price where the index ended up and the
put strike. This cash becomes part of the
asset value of your portfolio. It may not
correlate perfectly (i.e., dollar-for-dollar
cash gained per dollar lost in your stocks),
but it can certainly help make a stock loss
HOW MUCH DO YOU NEED?
There’s no hard-and-fast rule, but you
might expect to spend between 3% and
5% of your portfolio value on each hedge.
Don’t let that scare you. There are ways to
potentially bring the cost down so you don’t
empty your wallet.
When assessing the correct amount of
limited protection (or hedge), first find an
index that closely
relates with) the
stock mix in your
portfolio. If your
basket is balanced
across sectors, con-
sider using the S&P
500 Index (SPX),
as shown in Figure
1. If it’s weighted in
(NDX) might be a better fit, and so on.
Once you’ve snagged the best correlating index, calculate how many puts you
need to buy. Suppose your hypothetical
stock portfolio worth $250,000 contains a
dozen or so different large-cap stocks that
can be found in the S&P 100 Index (OEX).
STOCK “PRO TECTION” 101
You probably know that puts are often
used by option traders to speculate if they
believe the price of a stock or the market
in general is going down, or to help protect
a position in case the market or stock goes
down. The latter—trying to protect a single
stock position—is simple. But it gets a little
more complicated when you size up an
index put to hedge a basket of stocks.
Let’s back up a minute. Put hedges are
simple in principle. If you insure your
home, your car, or your precious Persian
kitty, you probably own insurance policies that, in theory, work similarly to
puts. You’re well aware that if the sky falls
and your car is a pancake, the car may be
worthless, but that auto policy you spent
$1,000 on suddenly becomes worth a
whole lot more. In fact, you get to “put,” or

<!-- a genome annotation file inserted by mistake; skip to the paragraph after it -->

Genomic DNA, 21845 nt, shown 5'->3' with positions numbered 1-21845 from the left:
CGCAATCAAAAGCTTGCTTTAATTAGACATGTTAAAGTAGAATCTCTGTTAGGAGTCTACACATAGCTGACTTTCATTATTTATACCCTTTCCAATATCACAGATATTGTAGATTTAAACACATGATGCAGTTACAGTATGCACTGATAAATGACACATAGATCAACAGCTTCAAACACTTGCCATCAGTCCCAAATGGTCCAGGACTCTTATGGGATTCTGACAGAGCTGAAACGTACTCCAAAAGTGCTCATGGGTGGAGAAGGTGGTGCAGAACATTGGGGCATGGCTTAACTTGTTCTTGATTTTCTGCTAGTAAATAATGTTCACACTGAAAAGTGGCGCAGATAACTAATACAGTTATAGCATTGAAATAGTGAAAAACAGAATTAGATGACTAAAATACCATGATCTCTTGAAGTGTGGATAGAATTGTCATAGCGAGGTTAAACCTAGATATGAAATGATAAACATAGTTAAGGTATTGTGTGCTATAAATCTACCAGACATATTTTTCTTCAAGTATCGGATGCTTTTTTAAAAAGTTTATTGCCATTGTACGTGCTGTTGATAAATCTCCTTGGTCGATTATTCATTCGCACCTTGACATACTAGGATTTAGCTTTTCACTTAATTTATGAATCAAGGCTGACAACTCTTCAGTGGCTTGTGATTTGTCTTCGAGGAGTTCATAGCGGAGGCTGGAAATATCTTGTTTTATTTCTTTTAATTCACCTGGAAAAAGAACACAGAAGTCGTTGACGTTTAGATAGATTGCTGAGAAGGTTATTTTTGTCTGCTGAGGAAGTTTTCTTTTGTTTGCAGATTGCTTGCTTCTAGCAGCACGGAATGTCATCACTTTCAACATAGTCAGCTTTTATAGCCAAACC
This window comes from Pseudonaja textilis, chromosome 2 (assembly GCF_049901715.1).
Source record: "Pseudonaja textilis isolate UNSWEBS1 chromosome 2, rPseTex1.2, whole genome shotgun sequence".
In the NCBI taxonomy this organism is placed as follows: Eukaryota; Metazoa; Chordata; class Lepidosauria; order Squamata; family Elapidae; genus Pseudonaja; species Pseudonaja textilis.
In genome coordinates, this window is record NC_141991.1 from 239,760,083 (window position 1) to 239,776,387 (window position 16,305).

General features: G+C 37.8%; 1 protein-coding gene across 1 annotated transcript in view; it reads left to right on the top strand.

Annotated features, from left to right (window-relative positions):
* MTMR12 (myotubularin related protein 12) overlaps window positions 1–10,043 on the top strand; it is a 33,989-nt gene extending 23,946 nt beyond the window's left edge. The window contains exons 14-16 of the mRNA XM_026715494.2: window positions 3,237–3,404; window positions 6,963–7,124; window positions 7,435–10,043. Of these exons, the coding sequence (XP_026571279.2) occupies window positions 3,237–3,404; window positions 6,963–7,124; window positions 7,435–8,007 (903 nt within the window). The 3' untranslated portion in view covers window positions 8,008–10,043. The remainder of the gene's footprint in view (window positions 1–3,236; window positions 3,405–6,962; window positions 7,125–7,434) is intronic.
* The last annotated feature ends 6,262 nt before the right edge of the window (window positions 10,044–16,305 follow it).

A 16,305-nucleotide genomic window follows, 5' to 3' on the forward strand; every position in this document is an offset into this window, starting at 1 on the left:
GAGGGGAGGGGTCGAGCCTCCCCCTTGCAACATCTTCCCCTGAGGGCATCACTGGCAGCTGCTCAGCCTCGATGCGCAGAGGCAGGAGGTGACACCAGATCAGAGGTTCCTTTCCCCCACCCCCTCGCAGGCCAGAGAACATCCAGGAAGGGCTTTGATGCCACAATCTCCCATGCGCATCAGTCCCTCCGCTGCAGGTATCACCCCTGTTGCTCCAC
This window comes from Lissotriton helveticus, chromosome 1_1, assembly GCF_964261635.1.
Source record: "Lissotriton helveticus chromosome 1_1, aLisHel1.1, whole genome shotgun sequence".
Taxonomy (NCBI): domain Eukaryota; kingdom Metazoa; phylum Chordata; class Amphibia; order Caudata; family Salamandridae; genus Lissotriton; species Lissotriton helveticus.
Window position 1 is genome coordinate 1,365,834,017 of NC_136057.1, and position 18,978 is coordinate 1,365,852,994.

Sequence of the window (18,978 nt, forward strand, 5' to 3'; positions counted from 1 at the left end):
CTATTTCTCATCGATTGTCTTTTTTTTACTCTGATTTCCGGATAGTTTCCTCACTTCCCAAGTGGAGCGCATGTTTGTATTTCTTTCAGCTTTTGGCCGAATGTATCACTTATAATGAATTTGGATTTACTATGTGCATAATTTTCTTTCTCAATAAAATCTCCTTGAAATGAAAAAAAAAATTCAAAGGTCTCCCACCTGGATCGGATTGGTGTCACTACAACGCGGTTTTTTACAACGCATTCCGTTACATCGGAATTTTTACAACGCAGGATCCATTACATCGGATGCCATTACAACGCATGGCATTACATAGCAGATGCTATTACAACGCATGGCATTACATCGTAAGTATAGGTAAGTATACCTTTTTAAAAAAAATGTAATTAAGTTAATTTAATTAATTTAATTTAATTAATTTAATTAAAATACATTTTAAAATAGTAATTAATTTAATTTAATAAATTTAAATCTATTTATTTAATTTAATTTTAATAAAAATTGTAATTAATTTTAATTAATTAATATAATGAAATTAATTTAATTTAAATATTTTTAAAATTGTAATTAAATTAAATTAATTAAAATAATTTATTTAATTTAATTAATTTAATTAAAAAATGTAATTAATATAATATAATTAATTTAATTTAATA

transfer, the cost of the car replacement to
your insurance company.
Puts give traders the right to sell their
underlying stock at the strike price for a
limited time (until the option expires). If
you own index puts, there’s no underlying
stock deliverable. They are “cash settled.”
So, at the expiration of your long index put,
if your puts are in the money (put strike is
higher than index-settlement price) you’d
receive the cash difference between the
At this point, using OEX put options, you
might be able to create a hedge using the
CALCULATE THE INDEX’S CASH VALUE.
The cash value of OEX is an average of the
100 stocks in the index. It’s calculated using
a multiplier of 100 (which happens to be
the multiplier on most indices). On May 1,
2019, the index closed at 1297. Therefore,
the cash value of OEX was $129,700.
DETERMINE THE NUMBER
OF PUTS YOU NEED TO BUY.
Simply divide your hypothetical portfolio
value by the cash value of the hedging index
to get the number of offset deltas you need
to be fully hedged: $250,000 ÷ $129,700 =
1.93 (or 193 deltas).
Here, delta measures the degree for
which a put might offset a dollar loss in
the underlying. (See page 26 in this issue
for more on delta hedges.) Typically,
at-the-money (ATM) put options have a delta
near -50. So to put on an ATM hedge for
this position, you’d likely need at least four
ATM OEX puts to hedge your hypothetical
portfolio, which would put you near -200
deltas. Close enough.
COST OF YOUR HEDGE.
Next, decide how far out in time you
want protection, say, a minimum of three
months, then choose where you’d like your
greatest amount of protection to be—
perhaps near the index price.
On May 1, the 1300-strike option expiring
in 106 days was $40. The cost of the transaction would be calculated as the number
of puts times the put price times 100: 4 x 40
x 100 = $16,000.*
ou’ve been sleeping under a rock if you’ve never heard the
adage, “Don’t put all your eggs in one basket”—sage advice for the
buy-and-hold investor, but Greek to most traders. (What’s a basket?
Are you selling me egg futures?) If you are an option trader and
also plan on owning a diversified basket of stocks for the long haul,
this might be a good time to stretch your knowledge and learn how to
put on a portfolio hedge using index options.
WAYS to find
an index that
is to pull up the
Monitor tab in